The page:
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These 3 words “bus rider injuries” can refer to the culmination of more than one type of event. In fact, a bus rider might get injured during any of 3 different events. That is why this article provides details on the possible terminating occurrences for each such event.

What could happen if one of buses got hit by another vehicle?

• The driver might brake suddenly, in an effort to avoid that collision.
• A passenger might get tossed about and injured.
• That injured passenger would qualify for receipt of statutory accident benefits and attendant care.
• The same person/passenger would have a right to seek coverage of both immediate and long-term medical expenses.
• In addition, that passenger’s rights would allow him or her to go after a monetary form of income replacement.
• All of the above would be possible because there was a collision between the bus and other motor vehicle.

What could happen if the bus driver managed to avoid the collision?

If the bus driver achieved that goal by stepping on the brakes, it would again be possible for a passenger to get tossed about and injured. Personal Injury Lawyer in Saint John knows that because the bus did not collide with another motor vehicle, the injured passenger could not expect to receive statutory benefits.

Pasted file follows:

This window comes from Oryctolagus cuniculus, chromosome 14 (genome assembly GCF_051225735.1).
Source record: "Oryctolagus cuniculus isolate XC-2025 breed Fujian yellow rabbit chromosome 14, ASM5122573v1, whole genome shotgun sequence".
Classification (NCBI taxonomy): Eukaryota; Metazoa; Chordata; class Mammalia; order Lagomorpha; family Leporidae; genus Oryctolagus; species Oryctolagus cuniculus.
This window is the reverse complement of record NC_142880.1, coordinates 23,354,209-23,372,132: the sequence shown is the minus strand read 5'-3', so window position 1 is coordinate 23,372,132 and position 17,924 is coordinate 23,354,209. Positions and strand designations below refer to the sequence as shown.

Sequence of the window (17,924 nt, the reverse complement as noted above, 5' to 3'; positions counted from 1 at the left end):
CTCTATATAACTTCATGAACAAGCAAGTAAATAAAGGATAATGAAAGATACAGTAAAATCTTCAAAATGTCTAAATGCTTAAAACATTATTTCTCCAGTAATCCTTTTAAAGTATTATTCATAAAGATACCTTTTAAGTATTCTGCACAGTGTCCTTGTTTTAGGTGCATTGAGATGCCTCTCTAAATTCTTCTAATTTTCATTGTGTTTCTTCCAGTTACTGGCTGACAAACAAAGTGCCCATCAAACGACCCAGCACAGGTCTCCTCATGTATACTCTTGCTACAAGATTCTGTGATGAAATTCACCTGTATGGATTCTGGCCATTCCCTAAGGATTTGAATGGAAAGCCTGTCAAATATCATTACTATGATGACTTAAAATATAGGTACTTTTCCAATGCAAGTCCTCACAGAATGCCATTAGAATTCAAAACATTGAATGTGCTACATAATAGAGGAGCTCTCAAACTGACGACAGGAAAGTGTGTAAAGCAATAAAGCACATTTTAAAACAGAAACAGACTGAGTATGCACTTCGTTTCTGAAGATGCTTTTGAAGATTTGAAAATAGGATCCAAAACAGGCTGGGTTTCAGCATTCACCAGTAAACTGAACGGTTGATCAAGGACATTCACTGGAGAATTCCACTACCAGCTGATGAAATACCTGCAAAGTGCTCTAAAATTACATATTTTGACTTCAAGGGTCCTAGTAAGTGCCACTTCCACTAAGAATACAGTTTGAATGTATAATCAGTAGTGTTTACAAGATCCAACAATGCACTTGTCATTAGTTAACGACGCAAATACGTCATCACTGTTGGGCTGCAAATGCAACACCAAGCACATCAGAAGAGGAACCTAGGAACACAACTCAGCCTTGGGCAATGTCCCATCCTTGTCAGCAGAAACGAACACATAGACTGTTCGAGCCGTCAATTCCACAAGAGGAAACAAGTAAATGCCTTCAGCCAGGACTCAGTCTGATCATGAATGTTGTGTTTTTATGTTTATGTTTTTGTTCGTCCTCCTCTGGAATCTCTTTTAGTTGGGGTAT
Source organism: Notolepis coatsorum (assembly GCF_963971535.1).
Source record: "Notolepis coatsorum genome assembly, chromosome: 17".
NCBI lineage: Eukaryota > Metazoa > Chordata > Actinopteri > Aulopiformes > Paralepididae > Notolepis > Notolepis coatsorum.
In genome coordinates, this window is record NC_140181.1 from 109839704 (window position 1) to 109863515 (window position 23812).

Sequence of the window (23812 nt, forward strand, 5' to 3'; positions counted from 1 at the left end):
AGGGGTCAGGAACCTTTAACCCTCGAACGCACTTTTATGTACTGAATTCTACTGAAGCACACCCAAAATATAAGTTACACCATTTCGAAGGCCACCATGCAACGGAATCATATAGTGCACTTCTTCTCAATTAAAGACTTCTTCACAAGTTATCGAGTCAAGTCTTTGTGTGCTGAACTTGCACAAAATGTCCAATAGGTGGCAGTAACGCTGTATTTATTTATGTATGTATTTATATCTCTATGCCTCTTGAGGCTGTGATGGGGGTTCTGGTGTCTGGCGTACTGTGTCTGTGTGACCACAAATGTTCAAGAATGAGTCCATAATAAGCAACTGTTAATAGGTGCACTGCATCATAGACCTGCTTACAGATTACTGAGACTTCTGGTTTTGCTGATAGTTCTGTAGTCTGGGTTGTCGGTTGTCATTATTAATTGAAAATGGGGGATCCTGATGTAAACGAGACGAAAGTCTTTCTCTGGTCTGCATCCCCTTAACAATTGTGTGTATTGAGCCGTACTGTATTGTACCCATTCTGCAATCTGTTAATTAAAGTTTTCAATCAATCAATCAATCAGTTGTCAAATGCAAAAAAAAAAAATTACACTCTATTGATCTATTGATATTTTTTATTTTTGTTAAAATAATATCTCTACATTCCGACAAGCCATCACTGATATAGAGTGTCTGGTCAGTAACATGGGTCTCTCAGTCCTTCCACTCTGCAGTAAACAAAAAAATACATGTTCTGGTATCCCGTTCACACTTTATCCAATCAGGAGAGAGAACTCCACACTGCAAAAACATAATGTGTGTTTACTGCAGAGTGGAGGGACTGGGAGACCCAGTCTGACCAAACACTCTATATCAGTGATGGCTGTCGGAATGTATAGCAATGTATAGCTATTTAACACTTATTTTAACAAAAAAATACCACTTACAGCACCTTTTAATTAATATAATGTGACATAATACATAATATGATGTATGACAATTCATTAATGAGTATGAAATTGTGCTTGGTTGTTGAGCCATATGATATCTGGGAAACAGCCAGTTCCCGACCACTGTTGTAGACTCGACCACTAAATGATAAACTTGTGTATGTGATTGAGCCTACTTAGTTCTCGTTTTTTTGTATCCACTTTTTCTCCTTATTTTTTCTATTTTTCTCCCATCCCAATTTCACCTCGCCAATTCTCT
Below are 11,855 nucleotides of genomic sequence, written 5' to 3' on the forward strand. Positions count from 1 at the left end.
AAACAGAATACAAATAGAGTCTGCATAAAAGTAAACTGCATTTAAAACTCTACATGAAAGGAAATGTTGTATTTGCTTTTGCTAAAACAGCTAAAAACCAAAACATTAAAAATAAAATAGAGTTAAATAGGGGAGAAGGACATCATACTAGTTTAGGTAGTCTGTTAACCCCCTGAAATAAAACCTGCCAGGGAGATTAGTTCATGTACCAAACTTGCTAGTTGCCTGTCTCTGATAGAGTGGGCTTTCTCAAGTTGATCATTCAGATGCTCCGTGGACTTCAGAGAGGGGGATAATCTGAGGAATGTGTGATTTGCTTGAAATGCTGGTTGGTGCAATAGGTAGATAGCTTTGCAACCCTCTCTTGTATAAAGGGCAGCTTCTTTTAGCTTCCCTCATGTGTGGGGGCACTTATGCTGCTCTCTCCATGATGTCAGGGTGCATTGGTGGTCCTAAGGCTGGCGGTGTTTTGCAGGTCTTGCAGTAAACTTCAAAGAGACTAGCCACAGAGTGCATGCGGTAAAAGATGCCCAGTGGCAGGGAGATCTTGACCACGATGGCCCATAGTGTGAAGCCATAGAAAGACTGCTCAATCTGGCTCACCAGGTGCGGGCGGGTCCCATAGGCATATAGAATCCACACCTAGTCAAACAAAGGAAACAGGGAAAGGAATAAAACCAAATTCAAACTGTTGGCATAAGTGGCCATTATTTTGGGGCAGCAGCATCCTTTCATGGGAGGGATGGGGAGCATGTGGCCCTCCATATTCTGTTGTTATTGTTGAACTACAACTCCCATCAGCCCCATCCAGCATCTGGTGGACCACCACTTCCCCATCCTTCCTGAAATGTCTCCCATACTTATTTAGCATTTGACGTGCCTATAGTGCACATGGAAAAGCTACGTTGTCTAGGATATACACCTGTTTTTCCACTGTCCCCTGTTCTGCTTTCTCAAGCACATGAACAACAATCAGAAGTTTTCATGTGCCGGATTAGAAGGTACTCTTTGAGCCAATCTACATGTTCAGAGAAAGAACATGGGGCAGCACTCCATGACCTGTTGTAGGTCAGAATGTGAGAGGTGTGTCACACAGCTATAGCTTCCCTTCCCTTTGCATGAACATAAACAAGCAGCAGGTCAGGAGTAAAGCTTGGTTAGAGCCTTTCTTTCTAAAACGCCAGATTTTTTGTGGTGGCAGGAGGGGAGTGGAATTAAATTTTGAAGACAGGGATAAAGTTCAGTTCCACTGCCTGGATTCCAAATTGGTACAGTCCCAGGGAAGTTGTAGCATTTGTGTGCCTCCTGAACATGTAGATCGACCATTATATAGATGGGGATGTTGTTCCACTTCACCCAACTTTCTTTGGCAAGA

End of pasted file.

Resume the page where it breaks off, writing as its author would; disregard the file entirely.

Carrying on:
If that adult/passenger wanted to get compensated for his or her injuries, it would be the passenger’s responsibility to file a claim with a personal car or health insurance company. Injured passengers lacking their own car or health insurance would need to file a tort claim. Someone that has chosen to file such a claim also consults with and hires a lawyer.

Suppose one of the bus passengers got hit by one of the other riders?

The person that got hit might suffer injuries, but those injuries would not have resulted from the impact created by a collision. The injured adult might be able to get some benefits from TTC, but there would be restrictions on the extent of such benefits.

The same adult would have the right to file a claim with his or her personal health insurance. Alternately, he or she could initiate a tort claim. Again, there would be little reason to hope for using that same claim to win the desired compensation, unless an effort were made to locate and hire a lawyer.

Facts that apply to all 3 cases:

The condition of the TTC bus and the bus company’s facilities could be investigated.

The injured passenger would need to submit a notice of claim to TTC within 10 days of the injury-causing incident. In the absence of that notice, no legal action could be taken.